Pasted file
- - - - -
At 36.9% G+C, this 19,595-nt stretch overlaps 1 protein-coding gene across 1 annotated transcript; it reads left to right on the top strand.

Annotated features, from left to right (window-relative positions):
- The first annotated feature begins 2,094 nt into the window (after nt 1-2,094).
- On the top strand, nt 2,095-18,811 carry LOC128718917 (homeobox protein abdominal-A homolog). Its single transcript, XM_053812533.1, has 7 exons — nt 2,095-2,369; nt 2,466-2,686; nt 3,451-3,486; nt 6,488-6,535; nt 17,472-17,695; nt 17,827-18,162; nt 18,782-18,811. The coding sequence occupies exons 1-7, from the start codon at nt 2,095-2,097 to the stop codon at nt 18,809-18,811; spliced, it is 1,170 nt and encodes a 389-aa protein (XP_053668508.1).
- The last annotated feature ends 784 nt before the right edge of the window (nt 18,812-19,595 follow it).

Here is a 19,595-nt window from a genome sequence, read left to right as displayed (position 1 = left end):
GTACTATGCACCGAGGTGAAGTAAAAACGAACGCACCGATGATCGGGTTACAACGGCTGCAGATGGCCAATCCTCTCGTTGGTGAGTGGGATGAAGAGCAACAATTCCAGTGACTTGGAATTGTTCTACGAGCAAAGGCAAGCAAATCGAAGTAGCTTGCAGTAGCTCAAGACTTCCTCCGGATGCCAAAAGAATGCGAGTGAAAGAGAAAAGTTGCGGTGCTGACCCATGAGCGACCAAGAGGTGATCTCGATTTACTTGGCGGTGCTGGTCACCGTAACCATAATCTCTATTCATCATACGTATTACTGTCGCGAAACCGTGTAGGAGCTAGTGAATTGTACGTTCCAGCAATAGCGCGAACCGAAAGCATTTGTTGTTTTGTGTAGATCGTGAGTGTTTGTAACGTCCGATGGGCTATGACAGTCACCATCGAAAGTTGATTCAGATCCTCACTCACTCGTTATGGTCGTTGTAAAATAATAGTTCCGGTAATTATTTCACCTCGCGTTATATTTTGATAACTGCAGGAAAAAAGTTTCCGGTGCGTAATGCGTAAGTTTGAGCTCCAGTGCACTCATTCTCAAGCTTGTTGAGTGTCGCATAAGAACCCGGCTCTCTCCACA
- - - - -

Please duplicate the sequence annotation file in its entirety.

At 36.9% G+C, this 19,595-nt stretch overlaps 1 protein-coding gene across 1 annotated transcript; it reads left to right on the top strand.

Annotated features, from left to right (window-relative positions):
- The first annotated feature begins 2,094 nt into the window (after nt 1-2,094).
- On the top strand, nt 2,095-18,811 carry LOC128718917 (homeobox protein abdominal-A homolog). Its single transcript, XM_053812533.1, has 7 exons — nt 2,095-2,369; nt 2,466-2,686; nt 3,451-3,486; nt 6,488-6,535; nt 17,472-17,695; nt 17,827-18,162; nt 18,782-18,811. The coding sequence occupies exons 1-7, from the start codon at nt 2,095-2,097 to the stop codon at nt 18,809-18,811; spliced, it is 1,170 nt and encodes a 389-aa protein (XP_053668508.1).
- The last annotated feature ends 784 nt before the right edge of the window (nt 18,812-19,595 follow it).

Here is a 19,595-nt window from a genome sequence, read left to right as displayed (position 1 = left end):
GTACTATGCACCGAGGTGAAGTAAAAACGAACGCACCGATGATCGGGTTACAACGGCTGCAGATGGCCAATCCTCTCGTTGGTGAGTGGGATGAAGAGCAACAATTCCAGTGACTTGGAATTGTTCTACGAGCAAAGGCAAGCAAATCGAAGTAGCTTGCAGTAGCTCAAGACTTCCTCCGGATGCCAAAAGAATGCGAGTGAAAGAGAAAAGTTGCGGTGCTGACCCATGAGCGACCAAGAGGTGATCTCGATTTACTTGGCGGTGCTGGTCACCGTAACCATAATCTCTATTCATCATACGTATTACTGTCGCGAAACCGTGTAGGAGCTAGTGAATTGTACGTTCCAGCAATAGCGCGAACCGAAAGCATTTGTTGTTTTGTGTAGATCGTGAGTGTTTGTAACGTCCGATGGGCTATGACAGTCACCATCGAAAGTTGATTCAGATCCTCACTCACTCGTTATGGTCGTTGTAAAATAATAGTTCCGGTAATTATTTCACCTCGCGTTATATTTTGATAACTGCAGGAAAAAAGTTTCCGGTGCGTAATGCGTAAGTTTGAGCTCCAGTGCACTCATTCTCAAGCTTGTTGAGTGTCGCATAAGAACCCGGCTCTCTCCACA